Shelf Space: Seeking the Moment of Truth

Bill Cecil of MeadWestVaco calls that instant when a shopper pulls a package off a shelf and puts it in their cart “the moment of truth.” It’s when marketing, presentation and desire converge—and it’s a big reason why packaging is so important.

Package printers and converters are the last step in a long chain of events that help drive purchase decisions. It’s why every label, pouch, paperboard container, flexible wrapping, and more has to be as perfect as possible.

That perfection comes in many forms. The material used, its look and feel, the brand image it conveys, and how that image relates to a company’s marketing strategy and the promise behind every brand. It’s a big part of what enables shoppers to walk down an aisle and snatch a product off a shelf with hardly a glance, knowing that it will be what they expect because the printed package represents the brand. And in many ways even is the brand.

The nuances of how all this comes to be has long involved a mix of technologies, and many of the most successful packaging and converting companies are masters of the art of adopting and integrating different technologies into their operations. This month we offer up Luminer Converting as an example how a conventional converter has successfully made inkjet digital printing an important part of an established conventional shop. The move brings new skills, new capabilities, and new potential for Luminer’s future.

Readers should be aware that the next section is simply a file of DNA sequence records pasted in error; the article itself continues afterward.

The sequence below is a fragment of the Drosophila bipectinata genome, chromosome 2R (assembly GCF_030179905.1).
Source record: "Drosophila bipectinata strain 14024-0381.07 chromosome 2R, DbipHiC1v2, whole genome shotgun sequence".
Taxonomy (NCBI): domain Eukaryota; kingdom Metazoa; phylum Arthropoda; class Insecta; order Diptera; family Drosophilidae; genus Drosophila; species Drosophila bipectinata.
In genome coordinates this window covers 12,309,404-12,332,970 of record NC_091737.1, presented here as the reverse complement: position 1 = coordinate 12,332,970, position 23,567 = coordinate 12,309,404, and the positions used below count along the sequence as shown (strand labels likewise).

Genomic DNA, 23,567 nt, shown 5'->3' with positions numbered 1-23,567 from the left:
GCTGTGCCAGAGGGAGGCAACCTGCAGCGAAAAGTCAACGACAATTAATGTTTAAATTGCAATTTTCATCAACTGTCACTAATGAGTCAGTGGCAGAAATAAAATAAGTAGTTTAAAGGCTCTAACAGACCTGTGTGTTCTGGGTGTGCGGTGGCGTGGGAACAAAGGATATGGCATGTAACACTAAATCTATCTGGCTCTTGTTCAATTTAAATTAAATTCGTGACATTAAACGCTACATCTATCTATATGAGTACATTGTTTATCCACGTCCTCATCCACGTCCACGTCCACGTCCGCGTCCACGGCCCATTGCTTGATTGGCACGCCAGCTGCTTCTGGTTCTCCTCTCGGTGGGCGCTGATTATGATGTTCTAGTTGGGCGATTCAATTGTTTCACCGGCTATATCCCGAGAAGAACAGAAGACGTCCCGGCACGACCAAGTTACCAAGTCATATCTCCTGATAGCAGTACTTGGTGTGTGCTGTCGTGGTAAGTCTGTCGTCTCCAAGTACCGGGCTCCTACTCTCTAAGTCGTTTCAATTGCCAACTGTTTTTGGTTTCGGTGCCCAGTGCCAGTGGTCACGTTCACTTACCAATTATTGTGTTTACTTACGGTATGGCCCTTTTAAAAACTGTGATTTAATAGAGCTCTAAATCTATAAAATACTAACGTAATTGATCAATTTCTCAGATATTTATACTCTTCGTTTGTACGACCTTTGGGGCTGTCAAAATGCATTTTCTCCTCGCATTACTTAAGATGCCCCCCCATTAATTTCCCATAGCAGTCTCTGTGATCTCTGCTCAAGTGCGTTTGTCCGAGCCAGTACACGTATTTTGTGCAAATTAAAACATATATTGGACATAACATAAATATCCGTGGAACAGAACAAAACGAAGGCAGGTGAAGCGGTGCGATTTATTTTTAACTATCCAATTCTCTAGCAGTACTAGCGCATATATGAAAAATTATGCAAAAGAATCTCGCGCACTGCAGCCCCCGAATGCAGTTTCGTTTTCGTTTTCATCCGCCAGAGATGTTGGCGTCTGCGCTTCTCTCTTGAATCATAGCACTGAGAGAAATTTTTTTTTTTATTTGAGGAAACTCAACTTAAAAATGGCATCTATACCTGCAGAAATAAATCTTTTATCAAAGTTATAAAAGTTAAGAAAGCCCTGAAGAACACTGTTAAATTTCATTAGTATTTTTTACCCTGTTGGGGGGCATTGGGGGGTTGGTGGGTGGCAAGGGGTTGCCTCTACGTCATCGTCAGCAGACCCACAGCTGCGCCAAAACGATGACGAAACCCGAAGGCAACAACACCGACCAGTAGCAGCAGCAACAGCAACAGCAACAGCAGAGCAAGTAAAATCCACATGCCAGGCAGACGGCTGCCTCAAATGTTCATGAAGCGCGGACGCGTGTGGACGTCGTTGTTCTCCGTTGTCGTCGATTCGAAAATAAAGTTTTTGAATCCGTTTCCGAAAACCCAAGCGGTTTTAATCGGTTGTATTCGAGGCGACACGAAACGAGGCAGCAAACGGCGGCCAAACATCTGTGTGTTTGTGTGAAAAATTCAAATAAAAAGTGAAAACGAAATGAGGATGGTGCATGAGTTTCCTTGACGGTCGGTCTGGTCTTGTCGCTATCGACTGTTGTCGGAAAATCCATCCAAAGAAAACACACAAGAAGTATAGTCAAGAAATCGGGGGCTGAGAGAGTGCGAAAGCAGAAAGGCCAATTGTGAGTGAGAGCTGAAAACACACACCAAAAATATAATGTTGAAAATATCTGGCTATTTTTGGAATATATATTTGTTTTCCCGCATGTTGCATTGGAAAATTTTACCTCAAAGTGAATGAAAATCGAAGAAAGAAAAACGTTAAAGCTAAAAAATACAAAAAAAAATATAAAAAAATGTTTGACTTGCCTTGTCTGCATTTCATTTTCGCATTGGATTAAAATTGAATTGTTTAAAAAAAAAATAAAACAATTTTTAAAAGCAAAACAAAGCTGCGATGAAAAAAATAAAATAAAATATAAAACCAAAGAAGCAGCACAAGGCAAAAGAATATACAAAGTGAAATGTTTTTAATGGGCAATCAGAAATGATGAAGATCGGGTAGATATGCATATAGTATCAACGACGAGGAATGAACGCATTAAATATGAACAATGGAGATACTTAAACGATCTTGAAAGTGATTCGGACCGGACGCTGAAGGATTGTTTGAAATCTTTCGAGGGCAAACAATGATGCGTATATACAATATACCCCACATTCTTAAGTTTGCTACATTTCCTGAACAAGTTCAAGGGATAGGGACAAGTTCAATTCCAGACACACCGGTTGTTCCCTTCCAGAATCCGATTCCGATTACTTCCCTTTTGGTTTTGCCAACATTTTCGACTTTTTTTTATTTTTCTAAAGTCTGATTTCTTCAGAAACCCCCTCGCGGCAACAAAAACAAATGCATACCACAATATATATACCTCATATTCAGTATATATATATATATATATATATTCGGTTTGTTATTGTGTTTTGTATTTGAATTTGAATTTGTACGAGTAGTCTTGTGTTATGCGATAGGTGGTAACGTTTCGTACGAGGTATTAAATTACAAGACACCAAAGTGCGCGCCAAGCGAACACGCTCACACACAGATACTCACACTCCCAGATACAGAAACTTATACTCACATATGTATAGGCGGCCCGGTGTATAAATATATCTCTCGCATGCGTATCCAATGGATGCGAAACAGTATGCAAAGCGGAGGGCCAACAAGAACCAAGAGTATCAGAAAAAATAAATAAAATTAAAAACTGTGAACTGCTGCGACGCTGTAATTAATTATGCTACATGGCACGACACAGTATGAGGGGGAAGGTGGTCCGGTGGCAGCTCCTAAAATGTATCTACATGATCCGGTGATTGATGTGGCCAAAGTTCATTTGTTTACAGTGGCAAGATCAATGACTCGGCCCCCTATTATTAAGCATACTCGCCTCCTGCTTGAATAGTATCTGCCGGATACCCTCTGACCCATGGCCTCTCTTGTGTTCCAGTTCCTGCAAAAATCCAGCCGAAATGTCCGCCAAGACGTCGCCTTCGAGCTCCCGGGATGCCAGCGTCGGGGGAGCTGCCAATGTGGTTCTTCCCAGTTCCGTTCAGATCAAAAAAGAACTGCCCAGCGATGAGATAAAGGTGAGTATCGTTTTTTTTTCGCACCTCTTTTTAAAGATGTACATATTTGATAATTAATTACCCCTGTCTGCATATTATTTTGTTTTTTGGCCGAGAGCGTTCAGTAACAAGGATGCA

Yet such moves can be and have often been somewhat sketchy propositions. However complementary analog and digital printing options can be, digital presses and packaging have often seemed to be awkward partners. One critical barrier to acceptance has been a range of available digital substrates that raised more limitations than opportunities. This is not the case any longer, as I found in talking with several press suppliers for this month’s story on substrates for digital presses. Refining ink, toner, and substrate surface chemistries, press vendors and substrate firms alike have invested in developing and bringing to market substrates that enable package printers and converters to use digital presses for an increasing range of applications that can add additional value. And more importantly, the suppliers are eager to help printers work with new substrates that will delight their customers.

Substrates are also part of this issue’s story about the beverage segment, a space that, with the exception of some labels, is generally not ideal for digital systems. Beverage packaging is a relatively flat market in terms of volume, yet it is a space filled with innovation and new ways of satisfying customers and inciting that moment of truth.

Kind regards,

Noel Ward

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